I have not been the kind of person who varnishes anything. Sometimes I am brutely honest. I don’t set out to insult or offend anyone; I just don’t believe in beating around the bush. The First Amendment states, in relevant part, that: “Congress shall make no law...abridging freedom of speech.” Freedom of speech includes the right: • Not to speak (specifically, the right not to salute the flag). West Virginia Board of Education v. Barnette, 319 U.S. 624 (1943). • Of students to wear black armbands to school to protest a war (“Students do not shed their constitutional rights at the schoolhouse gate.”). Tinker v. Des Moines, 393 U.S. 503 (1969). • To use certain offensive words and phrases to convey political messages. Cohen v. California, 403 U.S. 15 (1971). • To contribute money (under certain circumstances) to political campaigns. Buckley v. Valeo, 424 U.S. 1 (1976). • To advertise commercial products and professional services (with some restrictions). Virginia Board of Pharmacy v. Virginia Consumer Council, 425 U.S. 748 (1976); Bates v. State Bar of Arizona, 433 U.S. 350 (1977). • To engage in symbolic speech, (e.g., burning the flag in protest). Texas v. Johnson, 491 U.S. 397 (1989); United States v. Eichman, 496 U.S. 310 (1990). Freedom of speech does not include the right: • To incite imminent lawless action. Brandenburg v. Ohio, 395 U.S. 444 (1969). • To make or distribute obscene materials. Roth v. United States, 354 U.S. 476 (1957). • To burn draft cards as an anti-war protest. United States v. O’Brien, 391 U.S. 367 (1968). • To permit students to print articles in a school newspaper over the objections of the school administration. Hazelwood School District v. Kuhlmeier, 484 U.S. 260 (1988). • Of students to make an obscene speech at a school-sponsored event. Bethel School District #43 v. Fraser, 478 U.S. 675 (1986). • Of students to advocate illegal drug use at a school-sponsored event. Morse v. Frederick, __ U.S. __ (2007). Disclaimer: These resources are created by the Administrative Office of the U.S. Courts for use in educational activities only. They may not reflect the current state of the law, and are not intended to provide legal advice, guidance on litigation, or commentary on legislation. These days there is something they try to call “hate speech”. The UN says this after their definition. “However, to date there is no universal definition of hate speech under international human rights law. The concept is still under discussion, especially in relation to freedom of opinion and expression, non-discrimination and equality.” UN Even the UN can’t figure out what hate speech is. In the United States much of what falls under the category of "hate speech" is constitutionally protected. The United States does not have hate speech laws, since the U.S. Supreme Court has repeatedly ruled that laws criminalizing hate speech violate the guarantee to freedom of speech contained in the First Amendment to the U.S. Constitution. Yes, that pesky document that under pins all our laws. So, when you hear the term “hate speech”, know that most of that is just rhetoric. Also, when you hear that Facebook, Google, Twitter, YouTube, and Microsoft have joined other countries in their woke “hate speech” code of conduct that it is completely un-American. These companies exist because of this country. Their success is because they had the freedom that this country affords them. But ignoring the constitution is their choice. It’s really amazing that left-leaning idiots that run these businesses don’t want free speech. I guess that’s why Elon Musk bought Twitter. Maybe it will change. Those other left leaning companies prefer their own brand of censorship. I’m not sure who the arrogant Einstein is who thinks they know hate speech and they can best identify it. It’s like fact checking. Who is fact checking the fact checkers? I don’t like porn. I think it’s corrosive to society. But those that want to produce it and view it are welcome to rot their brains. Obviously, kids and others should be protected from it, and I think they are generally. This kind of freedom is protected by our constitution. So are those who wish to share their religious ideas with others. All this is free speech. There are those who don’t want this. There are those who don’t want negative ideas out there. There are those who don’t want any ideas or speech that goes against what they deem as good and correct. Many of these types are also into “wokeism”. They are also bent on being politically correct and not offending anyone. I do not want to offend anyone. I do not set out to do this. But I also know that what I say and how I say it sometimes may offend others. There are those who are soft and meek. This is not a bad thing, but it’s hard to exist in this world by being afraid and offended by everything, especially words. I do not advocate violent or vulgar speech. But I do talk plainly. It’s also important to know that there is evil in this world and that often it’s hard to fight against evil without violence. I know that the only real way to save this world is with love, understanding, and peace. The problem is that evil is not interested in love and peace. Evil often resorts to violence. More time than not, violence needs to be dealt with, with violence. It’s impossible to defend from violence without more violence. I know that is not Christ-like and it is no remedy. If good doesn’t commit violence to defend, then evil will take good out and there will be nothing left but evil. When I was thrust into a combat situation, we were defending ourselves. We never had the opportunity to go on the offensive. But later after we had left, the Army came in with the offensive to take out the enemy. What that violence did was stop the violence of the enemy. When I was a child, I learned a rhyme. “Sticks and stones may break my bones, but words will never hurt me.” Words can be powerful, but they can hurt us as much as we allow them to. Free speech is extremely important. Being resilient against words intended to hurt is a sign of maturity and mental strength. We may not like the words that are used, but we should defend the right of those that use speech whether we agree with their expression or not. Hate speech is like assault weapon. It is a made-up phrase that is not defined. It means different things to different people. Free speech is defined. It is defined by the Constitution, and laws. We should do all we can to protect it and to strengthen it. Semper Paratus Check 6 Burn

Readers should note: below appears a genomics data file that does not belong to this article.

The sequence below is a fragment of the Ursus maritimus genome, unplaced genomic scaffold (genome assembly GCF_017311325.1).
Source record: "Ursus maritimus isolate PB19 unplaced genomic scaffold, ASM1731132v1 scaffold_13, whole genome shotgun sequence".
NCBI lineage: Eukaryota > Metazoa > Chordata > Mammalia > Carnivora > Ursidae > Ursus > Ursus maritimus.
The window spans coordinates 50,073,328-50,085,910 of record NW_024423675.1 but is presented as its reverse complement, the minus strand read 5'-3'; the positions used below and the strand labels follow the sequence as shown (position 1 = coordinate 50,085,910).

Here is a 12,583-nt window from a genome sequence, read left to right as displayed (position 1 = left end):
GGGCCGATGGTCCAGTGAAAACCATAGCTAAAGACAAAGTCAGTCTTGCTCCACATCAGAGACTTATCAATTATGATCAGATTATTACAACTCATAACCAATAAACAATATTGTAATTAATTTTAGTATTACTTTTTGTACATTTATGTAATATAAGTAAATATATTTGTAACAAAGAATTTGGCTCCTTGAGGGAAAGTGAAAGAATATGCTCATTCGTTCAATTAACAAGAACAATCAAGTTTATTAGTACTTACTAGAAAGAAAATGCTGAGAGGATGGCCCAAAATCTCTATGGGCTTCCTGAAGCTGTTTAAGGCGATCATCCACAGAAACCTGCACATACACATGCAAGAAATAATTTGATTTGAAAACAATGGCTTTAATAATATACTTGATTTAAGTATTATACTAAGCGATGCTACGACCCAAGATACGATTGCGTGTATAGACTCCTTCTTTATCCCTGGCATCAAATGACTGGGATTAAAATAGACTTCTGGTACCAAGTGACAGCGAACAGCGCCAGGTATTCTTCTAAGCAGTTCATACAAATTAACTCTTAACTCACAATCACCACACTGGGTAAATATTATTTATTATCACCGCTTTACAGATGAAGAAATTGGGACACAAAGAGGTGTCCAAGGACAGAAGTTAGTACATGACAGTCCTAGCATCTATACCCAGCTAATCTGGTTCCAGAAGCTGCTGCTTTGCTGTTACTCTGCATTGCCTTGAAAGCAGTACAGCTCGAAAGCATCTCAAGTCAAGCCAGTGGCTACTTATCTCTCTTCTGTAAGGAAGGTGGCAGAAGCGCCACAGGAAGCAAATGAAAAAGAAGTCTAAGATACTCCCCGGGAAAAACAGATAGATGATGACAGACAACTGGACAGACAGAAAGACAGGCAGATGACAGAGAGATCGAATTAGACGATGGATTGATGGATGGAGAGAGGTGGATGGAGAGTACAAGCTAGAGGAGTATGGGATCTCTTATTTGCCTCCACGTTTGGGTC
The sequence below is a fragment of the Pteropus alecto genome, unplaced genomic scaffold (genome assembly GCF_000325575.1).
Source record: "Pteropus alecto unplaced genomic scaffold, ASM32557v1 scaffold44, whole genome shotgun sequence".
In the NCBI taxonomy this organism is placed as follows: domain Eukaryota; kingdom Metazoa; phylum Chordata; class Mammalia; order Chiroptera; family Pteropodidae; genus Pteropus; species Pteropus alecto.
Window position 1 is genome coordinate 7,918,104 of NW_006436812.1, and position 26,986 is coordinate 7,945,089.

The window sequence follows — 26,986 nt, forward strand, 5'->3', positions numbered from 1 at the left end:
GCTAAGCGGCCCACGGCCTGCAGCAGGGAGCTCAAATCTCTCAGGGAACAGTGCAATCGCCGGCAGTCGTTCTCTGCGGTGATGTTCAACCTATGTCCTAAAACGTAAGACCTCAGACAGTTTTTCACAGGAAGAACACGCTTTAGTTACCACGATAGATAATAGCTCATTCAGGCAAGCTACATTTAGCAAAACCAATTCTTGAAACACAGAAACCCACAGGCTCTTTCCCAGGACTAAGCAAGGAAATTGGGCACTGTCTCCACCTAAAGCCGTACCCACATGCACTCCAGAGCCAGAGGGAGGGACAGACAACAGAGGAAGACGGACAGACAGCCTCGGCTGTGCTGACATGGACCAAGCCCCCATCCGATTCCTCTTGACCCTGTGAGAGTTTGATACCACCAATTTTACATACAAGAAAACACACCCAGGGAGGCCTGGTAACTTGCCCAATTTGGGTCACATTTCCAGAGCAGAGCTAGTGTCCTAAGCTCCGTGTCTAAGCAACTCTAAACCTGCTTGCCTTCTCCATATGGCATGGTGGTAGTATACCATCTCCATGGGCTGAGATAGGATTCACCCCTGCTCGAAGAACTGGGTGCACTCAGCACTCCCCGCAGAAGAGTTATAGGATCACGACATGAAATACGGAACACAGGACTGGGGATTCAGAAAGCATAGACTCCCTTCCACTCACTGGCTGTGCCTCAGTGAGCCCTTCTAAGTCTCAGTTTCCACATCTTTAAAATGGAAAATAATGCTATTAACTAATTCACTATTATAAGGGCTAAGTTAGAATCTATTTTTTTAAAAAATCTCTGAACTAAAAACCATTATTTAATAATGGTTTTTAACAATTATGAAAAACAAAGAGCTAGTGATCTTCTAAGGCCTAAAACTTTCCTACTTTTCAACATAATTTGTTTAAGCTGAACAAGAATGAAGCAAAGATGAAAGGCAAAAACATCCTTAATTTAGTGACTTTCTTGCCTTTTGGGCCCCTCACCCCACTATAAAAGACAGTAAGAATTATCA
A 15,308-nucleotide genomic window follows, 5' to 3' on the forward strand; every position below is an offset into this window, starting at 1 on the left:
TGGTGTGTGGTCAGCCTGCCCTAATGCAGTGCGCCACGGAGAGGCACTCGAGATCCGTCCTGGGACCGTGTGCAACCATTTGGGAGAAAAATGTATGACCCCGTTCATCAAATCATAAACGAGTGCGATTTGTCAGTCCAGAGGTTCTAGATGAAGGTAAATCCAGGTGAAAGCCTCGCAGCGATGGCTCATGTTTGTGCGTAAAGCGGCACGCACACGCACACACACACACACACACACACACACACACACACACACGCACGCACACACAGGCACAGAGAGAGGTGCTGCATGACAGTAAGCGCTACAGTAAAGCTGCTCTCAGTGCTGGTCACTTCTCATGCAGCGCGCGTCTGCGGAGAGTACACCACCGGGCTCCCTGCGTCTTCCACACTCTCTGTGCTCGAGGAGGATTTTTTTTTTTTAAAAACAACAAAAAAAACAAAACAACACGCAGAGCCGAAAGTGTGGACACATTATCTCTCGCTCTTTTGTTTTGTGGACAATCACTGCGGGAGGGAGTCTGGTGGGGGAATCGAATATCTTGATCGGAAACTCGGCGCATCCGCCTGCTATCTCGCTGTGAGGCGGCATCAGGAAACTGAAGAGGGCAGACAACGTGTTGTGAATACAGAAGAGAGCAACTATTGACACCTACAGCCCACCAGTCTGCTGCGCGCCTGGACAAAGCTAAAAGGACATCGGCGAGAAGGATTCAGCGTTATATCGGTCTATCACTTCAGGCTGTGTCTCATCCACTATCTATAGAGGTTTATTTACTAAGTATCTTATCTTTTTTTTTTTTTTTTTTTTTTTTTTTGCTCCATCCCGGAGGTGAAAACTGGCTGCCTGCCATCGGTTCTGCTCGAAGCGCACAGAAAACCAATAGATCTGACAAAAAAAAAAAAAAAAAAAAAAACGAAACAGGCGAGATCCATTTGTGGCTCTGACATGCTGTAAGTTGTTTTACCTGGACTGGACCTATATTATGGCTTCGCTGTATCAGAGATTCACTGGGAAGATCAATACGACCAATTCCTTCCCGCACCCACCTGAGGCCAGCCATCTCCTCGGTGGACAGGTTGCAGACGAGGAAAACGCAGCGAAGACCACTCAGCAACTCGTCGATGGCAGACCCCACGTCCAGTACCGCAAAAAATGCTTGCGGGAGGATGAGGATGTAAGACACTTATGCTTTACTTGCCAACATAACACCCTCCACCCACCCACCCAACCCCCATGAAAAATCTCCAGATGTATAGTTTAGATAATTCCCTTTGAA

Tuesday, September 5, 2023